Most financial planners agree that individuals should revise their estate plan after every significant life event. These events can include the death of a loved one or the birth of a child. One of the most common events, however, is the end of a marriage. After your divorce, it is crucial that you take the time to revise your estate plan’s documents.
Why is this important?
It is a simple exercise in logic. When you created the numerous documents that form a comprehensive estate plan, you likely focused on your spouse and his or her future well-being. As the marriage comes to a halt, however, your goals for the estate plan might have shifted.
- Beneficiaries: You should carefully examine your will to ensure it still reflects your wishes. Not only would you have willed numerous assets, either physical or digital, to your spouse, you might have also included your spouse’s family members as beneficiaries of certain assets. You should revise these beneficiaries no matter if they are primary or secondary.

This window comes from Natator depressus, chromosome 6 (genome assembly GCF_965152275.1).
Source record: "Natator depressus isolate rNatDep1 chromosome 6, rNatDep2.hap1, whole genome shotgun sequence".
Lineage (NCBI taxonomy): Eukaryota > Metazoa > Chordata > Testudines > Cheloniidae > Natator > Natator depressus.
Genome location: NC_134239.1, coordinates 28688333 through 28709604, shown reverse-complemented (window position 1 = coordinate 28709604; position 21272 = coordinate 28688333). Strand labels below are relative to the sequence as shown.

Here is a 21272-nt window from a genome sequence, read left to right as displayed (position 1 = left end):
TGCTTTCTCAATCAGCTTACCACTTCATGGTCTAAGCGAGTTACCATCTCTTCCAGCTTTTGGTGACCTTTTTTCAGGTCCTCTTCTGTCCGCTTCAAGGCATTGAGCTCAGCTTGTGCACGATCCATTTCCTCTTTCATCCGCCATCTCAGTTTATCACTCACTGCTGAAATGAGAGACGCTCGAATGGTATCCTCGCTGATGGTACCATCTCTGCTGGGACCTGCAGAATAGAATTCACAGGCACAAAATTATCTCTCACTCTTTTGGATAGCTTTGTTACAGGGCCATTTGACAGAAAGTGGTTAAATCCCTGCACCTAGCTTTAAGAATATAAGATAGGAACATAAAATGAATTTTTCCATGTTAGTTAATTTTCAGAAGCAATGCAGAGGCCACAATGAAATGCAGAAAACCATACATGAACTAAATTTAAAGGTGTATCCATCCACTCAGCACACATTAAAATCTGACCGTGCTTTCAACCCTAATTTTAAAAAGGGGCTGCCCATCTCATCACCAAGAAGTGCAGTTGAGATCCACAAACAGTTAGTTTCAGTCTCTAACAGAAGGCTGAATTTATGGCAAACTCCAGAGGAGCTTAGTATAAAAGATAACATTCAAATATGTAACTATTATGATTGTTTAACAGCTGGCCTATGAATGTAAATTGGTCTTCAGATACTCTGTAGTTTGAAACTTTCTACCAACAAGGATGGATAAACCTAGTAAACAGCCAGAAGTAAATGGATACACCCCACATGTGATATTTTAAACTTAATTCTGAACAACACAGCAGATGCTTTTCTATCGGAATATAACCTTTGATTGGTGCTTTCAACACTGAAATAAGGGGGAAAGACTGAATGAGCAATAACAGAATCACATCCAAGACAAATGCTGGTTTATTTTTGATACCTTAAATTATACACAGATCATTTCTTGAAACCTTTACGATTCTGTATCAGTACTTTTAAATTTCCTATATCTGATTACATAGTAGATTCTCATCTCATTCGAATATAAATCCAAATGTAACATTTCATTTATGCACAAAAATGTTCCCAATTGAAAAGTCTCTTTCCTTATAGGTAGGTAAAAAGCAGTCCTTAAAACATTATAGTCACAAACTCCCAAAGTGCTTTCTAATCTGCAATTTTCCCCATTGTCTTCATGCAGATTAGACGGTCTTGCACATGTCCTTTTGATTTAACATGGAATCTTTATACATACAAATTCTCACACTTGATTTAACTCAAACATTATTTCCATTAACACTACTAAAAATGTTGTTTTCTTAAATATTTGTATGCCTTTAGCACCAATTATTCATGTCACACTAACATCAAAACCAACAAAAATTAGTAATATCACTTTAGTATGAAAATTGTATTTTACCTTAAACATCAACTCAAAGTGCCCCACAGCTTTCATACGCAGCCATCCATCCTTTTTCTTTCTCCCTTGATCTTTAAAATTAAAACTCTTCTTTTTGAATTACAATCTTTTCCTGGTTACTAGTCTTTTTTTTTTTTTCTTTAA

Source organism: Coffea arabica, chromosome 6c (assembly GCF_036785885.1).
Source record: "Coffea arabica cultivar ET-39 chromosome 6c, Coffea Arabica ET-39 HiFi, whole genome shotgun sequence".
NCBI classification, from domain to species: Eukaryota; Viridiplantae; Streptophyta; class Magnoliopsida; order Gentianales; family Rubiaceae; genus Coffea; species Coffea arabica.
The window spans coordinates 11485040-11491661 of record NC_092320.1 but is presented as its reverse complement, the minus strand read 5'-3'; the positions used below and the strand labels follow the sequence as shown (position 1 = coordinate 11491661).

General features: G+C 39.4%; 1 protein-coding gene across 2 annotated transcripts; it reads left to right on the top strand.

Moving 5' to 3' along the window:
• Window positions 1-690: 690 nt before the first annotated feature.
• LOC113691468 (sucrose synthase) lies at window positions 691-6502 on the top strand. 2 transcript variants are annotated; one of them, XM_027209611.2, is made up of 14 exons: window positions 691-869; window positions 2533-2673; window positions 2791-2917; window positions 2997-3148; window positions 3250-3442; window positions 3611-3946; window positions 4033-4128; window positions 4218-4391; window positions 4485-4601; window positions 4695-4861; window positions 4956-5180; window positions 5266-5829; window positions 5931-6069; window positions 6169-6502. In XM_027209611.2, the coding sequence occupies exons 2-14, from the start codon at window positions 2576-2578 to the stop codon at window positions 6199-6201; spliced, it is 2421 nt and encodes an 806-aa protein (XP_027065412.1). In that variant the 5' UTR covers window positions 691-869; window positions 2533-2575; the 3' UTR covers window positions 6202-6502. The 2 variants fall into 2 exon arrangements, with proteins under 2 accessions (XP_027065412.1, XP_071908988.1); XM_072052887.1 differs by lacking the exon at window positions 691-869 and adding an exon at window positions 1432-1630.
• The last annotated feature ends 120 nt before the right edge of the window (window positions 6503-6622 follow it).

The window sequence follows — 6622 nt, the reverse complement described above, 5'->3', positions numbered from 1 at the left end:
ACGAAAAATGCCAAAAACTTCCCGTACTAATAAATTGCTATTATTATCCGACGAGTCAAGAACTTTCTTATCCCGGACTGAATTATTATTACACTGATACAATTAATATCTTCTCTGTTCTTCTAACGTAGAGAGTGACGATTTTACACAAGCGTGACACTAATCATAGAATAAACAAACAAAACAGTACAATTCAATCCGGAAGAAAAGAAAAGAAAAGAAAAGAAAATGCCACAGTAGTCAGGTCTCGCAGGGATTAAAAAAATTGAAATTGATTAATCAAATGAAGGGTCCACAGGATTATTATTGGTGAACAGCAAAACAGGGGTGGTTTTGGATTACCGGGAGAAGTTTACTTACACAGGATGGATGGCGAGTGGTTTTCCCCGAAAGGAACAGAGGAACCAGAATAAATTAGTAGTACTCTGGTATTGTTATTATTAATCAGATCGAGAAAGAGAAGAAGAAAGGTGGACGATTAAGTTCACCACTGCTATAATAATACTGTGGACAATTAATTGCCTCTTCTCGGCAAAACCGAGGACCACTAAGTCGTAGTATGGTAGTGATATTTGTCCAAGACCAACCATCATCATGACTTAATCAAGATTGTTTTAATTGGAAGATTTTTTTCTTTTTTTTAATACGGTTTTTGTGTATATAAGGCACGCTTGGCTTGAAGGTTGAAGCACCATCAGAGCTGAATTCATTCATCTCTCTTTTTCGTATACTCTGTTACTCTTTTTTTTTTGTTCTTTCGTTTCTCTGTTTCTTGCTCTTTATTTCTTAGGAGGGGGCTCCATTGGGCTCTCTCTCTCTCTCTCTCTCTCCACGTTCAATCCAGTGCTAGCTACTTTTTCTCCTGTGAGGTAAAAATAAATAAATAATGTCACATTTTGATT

- Property: Like the beneficiaries in the will, your spouse or their loved ones might be listed as heirs for property transfer. The family home, for example, a vacation home or commercial property must all accurately reflect your situation and future goals.
- Powers of attorney: When drafting the estate plan, many individuals take the time to name proxies who will make either medical or financial decisions in the event of incapacity. As the marriage ends, you might desire a different person to be responsible for these critical decisions in your future.
In addition to these specific elements of the estate plan, you should also consider your life insurance beneficiary, your various medical insurance plans and retirement accounts if they were not addressed during the divorce’s property division process.
Many individuals are excited to complete the divorce process as it signals the start of a new, independent future. It is wise to remember, however, these critical administrative tasks that must be completed as well.